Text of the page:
29 May 2019

Community-based mental health care saves the life of a new mum

3:08 pm on 29 May 2019

A young Wellington woman was at her wits end and had lost the will to live when community-based mental health care saved her life.


Sally had lost the will to live - but says community-based mental health saved her life. Photo: RNZ / Karen Brown

On Thursday, the government will unveil the Wellbeing Budget, which is expected to boost mental health services that have languished.

The government will also give its response to the Mental Health and Addiction Inquiry report released late last year.

The woman - whom RNZ has agreed to call Sally - is hoping it boost support for new mothers in particular, to get mental health help in the community, not hospital.

Sally suffered from post natal distress last year after the birth of her first child, a son.

Problems began for her when two community midwives didn't arrive for the home birth, leaving her and her husband to manage, she said.

Then she struggled to breast-feed, developing a breast infection which required her to be hospitalised. Being in hospital didn't help.

"I just remember there were all these posters in the hospital about how breastfeeding is the best way. And I do remember feeling this pressure, that if I don't continue [to breastfeed] I have failed."

Sally had experienced a feeling of "euphoria" after giving birth and found it hard to sleep.

There was also a disturbing family history.

"I know from my family's history that my own mum took her life and her mum took her life as well, and I didn't want to repeat the same story."

That had happened shortly after childbirth and Sally said she was scared that she might repeat the pattern.

"I was constantly thinking 'Am I just like her? Is the same thing going to happen to me? Might I have an illness?' All these questions and uncertainties, and I was experiencing a lot of anxiety ... I just remember feeling kind of like a dark ... darkness descending on me."

She felt she "had no control over my life and didn't know how to walk out from that dark, dark place".

Sally couldn't eat and felt in physical pain.

She went to GPs two or three times and got prescriptions which would work at first but not later. She spiralled downhill.

"I began to tell people that I just don't want to live and that I'd rather not live ... Because to live was so painful, and it would be much better if I wasn't [alive] because maybe someone nicer would be in my place."

Turning point

Eventually a letter written by her sister-in-law got her to a psychiatrist, and he got her into community-based respite care, where she could try new medication while enjoying fresh air and the garden while her husband managed their baby.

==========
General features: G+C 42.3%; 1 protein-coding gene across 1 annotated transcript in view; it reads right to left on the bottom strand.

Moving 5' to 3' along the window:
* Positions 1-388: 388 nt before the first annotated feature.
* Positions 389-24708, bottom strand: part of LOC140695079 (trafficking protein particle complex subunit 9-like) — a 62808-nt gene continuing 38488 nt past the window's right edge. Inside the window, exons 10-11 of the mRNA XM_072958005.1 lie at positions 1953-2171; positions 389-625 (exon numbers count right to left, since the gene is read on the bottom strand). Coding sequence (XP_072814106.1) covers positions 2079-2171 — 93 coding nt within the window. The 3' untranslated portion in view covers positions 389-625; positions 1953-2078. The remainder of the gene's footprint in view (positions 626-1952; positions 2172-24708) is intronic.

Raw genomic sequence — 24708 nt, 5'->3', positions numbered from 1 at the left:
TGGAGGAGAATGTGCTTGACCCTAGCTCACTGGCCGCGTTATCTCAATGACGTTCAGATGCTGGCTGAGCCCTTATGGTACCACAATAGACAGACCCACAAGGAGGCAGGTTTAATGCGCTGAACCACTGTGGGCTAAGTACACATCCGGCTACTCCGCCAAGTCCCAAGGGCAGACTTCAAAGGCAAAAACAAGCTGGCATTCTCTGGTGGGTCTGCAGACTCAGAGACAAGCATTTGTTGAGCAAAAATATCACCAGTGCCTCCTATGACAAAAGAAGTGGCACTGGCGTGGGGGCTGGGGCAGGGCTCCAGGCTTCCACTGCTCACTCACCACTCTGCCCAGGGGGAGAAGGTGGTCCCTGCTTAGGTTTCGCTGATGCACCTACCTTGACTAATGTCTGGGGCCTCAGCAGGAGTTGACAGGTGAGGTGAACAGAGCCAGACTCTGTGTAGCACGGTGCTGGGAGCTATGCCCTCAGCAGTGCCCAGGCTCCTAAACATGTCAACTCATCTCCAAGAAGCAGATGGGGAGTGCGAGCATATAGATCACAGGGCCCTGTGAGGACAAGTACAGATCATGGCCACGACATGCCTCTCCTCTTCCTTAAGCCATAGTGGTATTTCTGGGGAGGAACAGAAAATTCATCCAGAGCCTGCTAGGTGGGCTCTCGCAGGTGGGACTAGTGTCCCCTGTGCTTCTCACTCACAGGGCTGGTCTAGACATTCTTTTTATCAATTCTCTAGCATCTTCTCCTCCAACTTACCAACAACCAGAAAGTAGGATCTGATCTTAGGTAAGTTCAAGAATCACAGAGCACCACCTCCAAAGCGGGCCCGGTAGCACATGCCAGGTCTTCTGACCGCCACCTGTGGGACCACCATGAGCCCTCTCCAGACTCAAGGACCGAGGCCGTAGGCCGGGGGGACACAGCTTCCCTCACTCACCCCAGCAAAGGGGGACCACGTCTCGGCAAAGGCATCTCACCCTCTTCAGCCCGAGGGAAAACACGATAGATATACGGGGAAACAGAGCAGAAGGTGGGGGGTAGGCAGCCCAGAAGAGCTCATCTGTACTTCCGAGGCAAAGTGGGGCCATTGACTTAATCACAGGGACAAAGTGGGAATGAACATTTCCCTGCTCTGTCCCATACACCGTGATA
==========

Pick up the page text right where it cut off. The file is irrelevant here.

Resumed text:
It was the turning point she needed.

"I heard later I was the only one. I was the exception, that I didn't actually go to hospital but I was in this nice home environment. There was a garden outside. I could go outside and just be there and just pray. And that meant so much to me ... I was just very blessed to end up there in this nice home."

Sally said she understood 99 percent of women in the situation she was in either stayed at home or went to hospital if it was serious.

"For some reason, I was the anomaly. But I really like that and I think it would be a great way if mums could just like be in these homes, not just put in a hospital."

Sally was helped by a group known as Pathways, which is part of the Wise Group, one of New Zealand's largest providers of mental health and wellbeing services.

Marion Blake

Marion Blake. Photo: Supplied.

Chief executive Marion Blake said more support to ensure care could be delivered in the community was needed.

"At the moment the default mechanism is somebody becomes really unwell and they go to hospital. There's a whole lot of steps that we could be doing in between before that actually happens. It's probably the only area of health where you become unwell and you go straight into hospital, and the only way you get the low - not lower support but the more effective support, is when you're discharged."

Mental Health Foundation chief executive Shaun Robinson also has high hopes for the Budget, both for prevention and treatment.

He added that services were "under extreme pressure", and investment was needed in a range of services.

"Earlier support is absolutely vital so people being able to get support before they're in absolute crisis ... and tikanga Māori services should be getting a boost".

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